- We are told explicitly that Jesus Christ IS THE GOD OF THE OLD TESTAMENT! You probably already accept this. But, by logical extension, you must also accept therefore that it was Jesus Christ who ordered the Israelites to slaughter millions of defenseless men, women and children in the conquest of Canaan; it was Jesus Christ who killed every firstborn child in Egypt; it was Jesus Christ who ordered king Saul to butcher thousands of children and babies in the genocide of the Amalakites; it was Jesus Christ who ordered the Israelites to capture and mass-rape 32,000 young girls of the Midianite tribe after killing their families; it was Jesus Christ who struck dead 50,000 innocent people at Beshemish for merely looking into the ark of the covenant; it was Jesus Christ who caused the painful asphyxiation of every man, woman, child and animal on the face of the earth during the flood of Noah (with the exception of 8); and it was Jesus Christ who condemned every person ever born to a state of eternal suffering, all because 6000 years ago a curious and naive woman ate a piece of fruit.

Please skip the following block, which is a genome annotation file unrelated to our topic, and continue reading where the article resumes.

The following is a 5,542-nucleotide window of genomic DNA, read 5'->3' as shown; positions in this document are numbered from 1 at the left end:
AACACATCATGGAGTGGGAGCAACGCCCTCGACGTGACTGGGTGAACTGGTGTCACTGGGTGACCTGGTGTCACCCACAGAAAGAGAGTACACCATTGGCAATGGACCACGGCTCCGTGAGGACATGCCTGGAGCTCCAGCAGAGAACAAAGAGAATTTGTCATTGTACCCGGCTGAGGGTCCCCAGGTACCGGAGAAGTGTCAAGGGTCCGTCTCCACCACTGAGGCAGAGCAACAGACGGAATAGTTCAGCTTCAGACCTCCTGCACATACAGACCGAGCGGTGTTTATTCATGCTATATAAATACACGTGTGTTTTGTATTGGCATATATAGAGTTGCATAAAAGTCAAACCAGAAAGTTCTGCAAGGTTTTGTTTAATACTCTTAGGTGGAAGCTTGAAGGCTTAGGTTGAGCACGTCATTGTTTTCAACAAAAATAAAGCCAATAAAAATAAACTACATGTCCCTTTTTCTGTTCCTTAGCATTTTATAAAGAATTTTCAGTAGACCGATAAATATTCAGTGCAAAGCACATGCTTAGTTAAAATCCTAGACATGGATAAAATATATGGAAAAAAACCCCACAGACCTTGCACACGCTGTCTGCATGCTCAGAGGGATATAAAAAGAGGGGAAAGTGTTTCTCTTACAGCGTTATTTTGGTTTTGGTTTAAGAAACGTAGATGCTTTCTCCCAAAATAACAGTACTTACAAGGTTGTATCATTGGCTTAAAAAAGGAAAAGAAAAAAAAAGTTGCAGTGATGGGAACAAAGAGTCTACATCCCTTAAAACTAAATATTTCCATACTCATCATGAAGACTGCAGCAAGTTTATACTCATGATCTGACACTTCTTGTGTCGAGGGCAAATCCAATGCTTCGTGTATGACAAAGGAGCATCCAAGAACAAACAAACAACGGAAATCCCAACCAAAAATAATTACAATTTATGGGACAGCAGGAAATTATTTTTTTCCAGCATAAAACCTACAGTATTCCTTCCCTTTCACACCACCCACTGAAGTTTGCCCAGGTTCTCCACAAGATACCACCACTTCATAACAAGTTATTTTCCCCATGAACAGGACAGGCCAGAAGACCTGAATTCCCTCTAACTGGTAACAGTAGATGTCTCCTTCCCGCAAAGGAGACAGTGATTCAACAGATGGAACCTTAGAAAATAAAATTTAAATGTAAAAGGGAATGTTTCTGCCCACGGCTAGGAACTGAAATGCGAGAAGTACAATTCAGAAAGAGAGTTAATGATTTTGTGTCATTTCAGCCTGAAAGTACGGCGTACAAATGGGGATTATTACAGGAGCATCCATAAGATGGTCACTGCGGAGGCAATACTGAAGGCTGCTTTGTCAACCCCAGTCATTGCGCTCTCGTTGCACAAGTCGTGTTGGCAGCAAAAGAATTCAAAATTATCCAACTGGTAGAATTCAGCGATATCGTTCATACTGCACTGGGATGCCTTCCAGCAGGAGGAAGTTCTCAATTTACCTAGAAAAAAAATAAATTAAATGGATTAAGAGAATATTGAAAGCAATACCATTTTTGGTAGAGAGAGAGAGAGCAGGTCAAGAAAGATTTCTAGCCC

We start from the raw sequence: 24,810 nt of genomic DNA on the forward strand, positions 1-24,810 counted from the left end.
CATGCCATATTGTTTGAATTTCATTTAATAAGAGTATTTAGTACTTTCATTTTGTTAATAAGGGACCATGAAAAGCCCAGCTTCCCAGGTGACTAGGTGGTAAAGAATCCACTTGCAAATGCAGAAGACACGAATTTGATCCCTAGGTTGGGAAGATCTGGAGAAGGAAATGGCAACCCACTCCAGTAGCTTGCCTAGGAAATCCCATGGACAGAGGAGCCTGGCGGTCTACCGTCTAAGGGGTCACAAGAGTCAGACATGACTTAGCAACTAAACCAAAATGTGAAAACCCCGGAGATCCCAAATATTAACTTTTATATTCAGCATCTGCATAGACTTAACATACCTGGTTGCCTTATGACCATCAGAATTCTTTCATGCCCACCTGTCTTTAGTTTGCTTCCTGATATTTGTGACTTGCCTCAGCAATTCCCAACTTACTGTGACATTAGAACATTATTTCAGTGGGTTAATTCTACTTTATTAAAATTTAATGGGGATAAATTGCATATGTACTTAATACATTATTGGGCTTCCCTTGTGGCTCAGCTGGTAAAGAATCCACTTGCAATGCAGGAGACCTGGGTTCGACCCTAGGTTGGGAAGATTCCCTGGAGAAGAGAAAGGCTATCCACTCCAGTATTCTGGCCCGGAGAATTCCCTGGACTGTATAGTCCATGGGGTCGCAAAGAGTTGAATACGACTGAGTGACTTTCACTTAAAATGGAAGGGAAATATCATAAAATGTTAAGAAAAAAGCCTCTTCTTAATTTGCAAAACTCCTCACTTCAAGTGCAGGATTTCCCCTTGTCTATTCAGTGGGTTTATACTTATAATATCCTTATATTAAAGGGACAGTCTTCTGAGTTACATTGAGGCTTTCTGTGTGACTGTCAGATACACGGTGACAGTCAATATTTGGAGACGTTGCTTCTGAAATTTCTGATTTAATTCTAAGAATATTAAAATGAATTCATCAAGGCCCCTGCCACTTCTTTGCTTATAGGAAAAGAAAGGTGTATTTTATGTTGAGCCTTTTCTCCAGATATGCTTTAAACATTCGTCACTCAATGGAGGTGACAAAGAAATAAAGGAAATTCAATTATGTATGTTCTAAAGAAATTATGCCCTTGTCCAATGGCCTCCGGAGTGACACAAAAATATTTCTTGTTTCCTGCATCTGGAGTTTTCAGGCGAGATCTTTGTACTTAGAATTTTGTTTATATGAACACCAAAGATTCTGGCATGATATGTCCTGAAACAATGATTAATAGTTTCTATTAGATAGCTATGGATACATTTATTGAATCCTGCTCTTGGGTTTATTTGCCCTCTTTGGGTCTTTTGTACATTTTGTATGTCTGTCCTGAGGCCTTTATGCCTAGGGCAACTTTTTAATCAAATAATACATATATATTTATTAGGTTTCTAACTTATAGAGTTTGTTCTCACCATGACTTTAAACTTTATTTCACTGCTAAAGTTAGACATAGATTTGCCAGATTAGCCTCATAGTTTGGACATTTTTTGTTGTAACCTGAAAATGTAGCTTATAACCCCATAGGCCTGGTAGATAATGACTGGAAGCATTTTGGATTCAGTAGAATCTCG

5. The New Testament, despite being much smaller and covering a much shorter period of time in its story, nonetheless manages room for some "Old Jealous God"-style condemnations. Gospel of Matthew, 10:11-15:
- Whatever town or village you enter, search for some worthy person there and stay at his house until you leave. As you enter the home, give it your greeting. If the home is deserving, let your peace rest on it; if it is not, let your peace return to you. If anyone will not welcome you or listen to your words, shake the dust off your feet when you leave that home or town. I tell you the truth, it will be more bearable for Sodom and Gomorrah on the day of judgment than for that town.
Are the people of said town merely to feel so ashamed that their experience is worse than burning alive? Or is this a literal threat against entire communities of people? Plenty of modern Christians — though not the true kind, of course — are perfectly okay with the latter interpretation, and, following from both Scripture and the doctrine of omnipotence, see the hand of God in plenty of natural disasters.